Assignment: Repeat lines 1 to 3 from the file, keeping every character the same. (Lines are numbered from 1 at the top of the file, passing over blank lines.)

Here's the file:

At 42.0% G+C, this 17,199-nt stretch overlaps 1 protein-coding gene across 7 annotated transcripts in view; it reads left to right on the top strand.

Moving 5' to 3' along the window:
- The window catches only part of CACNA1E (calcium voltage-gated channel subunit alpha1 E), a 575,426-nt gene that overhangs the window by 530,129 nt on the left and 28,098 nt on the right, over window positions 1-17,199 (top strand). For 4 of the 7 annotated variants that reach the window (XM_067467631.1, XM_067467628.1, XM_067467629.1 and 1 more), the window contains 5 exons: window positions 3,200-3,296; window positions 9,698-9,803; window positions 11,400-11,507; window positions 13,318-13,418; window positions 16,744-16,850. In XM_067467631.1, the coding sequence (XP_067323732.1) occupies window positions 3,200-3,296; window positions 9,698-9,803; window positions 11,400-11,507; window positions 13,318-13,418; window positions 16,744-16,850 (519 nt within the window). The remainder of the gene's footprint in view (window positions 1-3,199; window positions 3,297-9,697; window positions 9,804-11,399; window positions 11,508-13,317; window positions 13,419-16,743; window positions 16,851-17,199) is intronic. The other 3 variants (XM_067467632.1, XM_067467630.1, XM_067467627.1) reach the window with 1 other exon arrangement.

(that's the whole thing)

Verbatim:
At 42.0% G+C, this 17,199-nt stretch overlaps 1 protein-coding gene across 7 annotated transcripts in view; it reads left to right on the top strand.

Moving 5' to 3' along the window:
- The window catches only part of CACNA1E (calcium voltage-gated channel subunit alpha1 E), a 575,426-nt gene that overhangs the window by 530,129 nt on the left and 28,098 nt on the right, over window positions 1-17,199 (top strand). For 4 of the 7 annotated variants that reach the window (XM_067467631.1, XM_067467628.1, XM_067467629.1 and 1 more), the window contains 5 exons: window positions 3,200-3,296; window positions 9,698-9,803; window positions 11,400-11,507; window positions 13,318-13,418; window positions 16,744-16,850. In XM_067467631.1, the coding sequence (XP_067323732.1) occupies window positions 3,200-3,296; window positions 9,698-9,803; window positions 11,400-11,507; window positions 13,318-13,418; window positions 16,744-16,850 (519 nt within the window). The remainder of the gene's footprint in view (window positions 1-3,199; window positions 3,297-9,697; window positions 9,804-11,399; window positions 11,508-13,317; window positions 13,419-16,743; window positions 16,851-17,199) is intronic. The other 3 variants (XM_067467632.1, XM_067467630.1, XM_067467627.1) reach the window with 1 other exon arrangement.